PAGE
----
By: Natasha Archary
Do you play the villain or hero in your life? Self-sabotaging is a behaviour that causes one to undermine their own success, despite success. It stems from low self-esteem, negative self-talk and emotions which are continually reinforced by any failure.
Recently Naomi Osaka opened up about playing the villain in her life, with her negative self-talk. Defending US Open Champion Naomi Osaka is the latest sports star to open up about mental health after pulling out of the French Open to focus on her negative mindset.
She went on to further explain that, “I’ve never told myself that I’ve done a good job but I do know I constantly tell myself that I suck or I could do better.”
This Monday on Midday Joy with Unathi, listeners shared similar scenarios in their lives where they either played the villain or the hero.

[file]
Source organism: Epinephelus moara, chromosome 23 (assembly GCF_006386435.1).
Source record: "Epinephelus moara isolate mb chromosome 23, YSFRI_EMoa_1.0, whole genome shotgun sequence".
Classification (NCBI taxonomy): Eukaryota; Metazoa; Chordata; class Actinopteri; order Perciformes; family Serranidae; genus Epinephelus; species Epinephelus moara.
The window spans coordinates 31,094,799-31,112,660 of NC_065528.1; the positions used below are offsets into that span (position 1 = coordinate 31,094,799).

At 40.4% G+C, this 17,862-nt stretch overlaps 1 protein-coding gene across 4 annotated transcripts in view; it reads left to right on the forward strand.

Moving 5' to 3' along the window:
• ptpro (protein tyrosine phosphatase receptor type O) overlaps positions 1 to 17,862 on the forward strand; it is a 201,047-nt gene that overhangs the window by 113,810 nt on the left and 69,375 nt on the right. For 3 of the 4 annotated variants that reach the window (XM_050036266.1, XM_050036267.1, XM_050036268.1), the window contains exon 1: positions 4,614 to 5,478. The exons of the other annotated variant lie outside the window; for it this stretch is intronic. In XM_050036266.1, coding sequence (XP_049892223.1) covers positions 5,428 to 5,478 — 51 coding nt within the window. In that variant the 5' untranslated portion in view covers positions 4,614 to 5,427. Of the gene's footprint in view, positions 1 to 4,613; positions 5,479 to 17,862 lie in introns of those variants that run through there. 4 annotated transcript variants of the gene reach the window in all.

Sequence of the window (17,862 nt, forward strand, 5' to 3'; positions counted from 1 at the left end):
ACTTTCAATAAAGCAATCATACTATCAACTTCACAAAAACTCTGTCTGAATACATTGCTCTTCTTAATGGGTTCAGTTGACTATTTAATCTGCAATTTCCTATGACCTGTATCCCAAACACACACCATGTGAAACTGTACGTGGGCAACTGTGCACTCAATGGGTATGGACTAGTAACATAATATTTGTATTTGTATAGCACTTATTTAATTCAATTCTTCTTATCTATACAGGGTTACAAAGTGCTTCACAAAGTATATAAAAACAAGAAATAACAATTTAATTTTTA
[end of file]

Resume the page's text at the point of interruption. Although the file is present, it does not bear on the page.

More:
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Part of the reason people play the villain in their own life is that they don’t believe they deserve to be happy. They take the victim mentality where they’re constantly putting themselves down and/or push people who support them away.
Isolating from their support structure, not committing to their partner and finding faults with every minute aspect of their life are some of the ways of self-sabotaging. Changing your mindset and developing self-supporting behaviours instead can help people move from the villain to the hero in their own story.
According to Psychology Today, people play the villain in their lives for different reasons such as procrastination, perfectionism and pressure. For example, being a perfectionist like Naomi Osaka means being dissatisfied with even a little progress.
Playing the villain in your own life means listening to the voice inside your head that’s often filled with self-doubt, fear and feelings of inadequacy.
It’s easier for people to be more supportive of others than their own goals and abilities. As Unathi pointed out, it’s important to speak to yourself with the same love and kindness you give others.